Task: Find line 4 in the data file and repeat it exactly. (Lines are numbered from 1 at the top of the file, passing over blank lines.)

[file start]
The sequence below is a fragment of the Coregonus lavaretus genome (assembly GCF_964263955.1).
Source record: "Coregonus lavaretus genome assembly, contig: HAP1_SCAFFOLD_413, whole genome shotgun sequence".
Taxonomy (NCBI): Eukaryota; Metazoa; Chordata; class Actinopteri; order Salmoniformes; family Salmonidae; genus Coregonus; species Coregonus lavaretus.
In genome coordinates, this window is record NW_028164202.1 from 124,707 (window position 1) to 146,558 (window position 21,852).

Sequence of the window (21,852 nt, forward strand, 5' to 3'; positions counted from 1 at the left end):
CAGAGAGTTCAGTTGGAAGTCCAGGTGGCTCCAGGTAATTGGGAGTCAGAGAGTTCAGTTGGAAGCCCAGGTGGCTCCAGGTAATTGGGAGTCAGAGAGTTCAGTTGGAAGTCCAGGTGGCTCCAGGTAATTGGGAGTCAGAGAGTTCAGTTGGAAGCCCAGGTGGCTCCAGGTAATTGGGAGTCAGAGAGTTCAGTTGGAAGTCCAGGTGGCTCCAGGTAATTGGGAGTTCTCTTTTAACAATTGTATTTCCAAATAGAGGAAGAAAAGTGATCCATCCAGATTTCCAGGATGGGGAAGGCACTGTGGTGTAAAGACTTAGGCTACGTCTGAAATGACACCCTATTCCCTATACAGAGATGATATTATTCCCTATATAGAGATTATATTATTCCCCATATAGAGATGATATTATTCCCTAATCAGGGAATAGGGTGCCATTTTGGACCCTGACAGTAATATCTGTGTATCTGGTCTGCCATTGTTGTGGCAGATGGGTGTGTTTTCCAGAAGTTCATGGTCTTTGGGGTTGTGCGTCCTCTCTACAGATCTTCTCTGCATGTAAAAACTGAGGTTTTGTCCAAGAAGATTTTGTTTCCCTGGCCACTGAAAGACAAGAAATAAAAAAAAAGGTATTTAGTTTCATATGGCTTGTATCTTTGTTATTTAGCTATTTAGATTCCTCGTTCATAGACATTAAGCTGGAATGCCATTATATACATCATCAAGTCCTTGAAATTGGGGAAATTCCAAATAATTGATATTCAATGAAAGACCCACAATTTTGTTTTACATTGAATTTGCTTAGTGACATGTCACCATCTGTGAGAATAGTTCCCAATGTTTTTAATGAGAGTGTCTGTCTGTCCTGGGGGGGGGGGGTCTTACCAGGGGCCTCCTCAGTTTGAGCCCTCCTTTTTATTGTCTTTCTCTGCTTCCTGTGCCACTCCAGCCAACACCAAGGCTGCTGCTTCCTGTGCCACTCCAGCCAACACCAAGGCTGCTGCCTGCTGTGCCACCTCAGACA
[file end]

In genome coordinates, this window is record NW_028164202.1 from 124,707 (window position 1) to 146,558 (window position 21,852).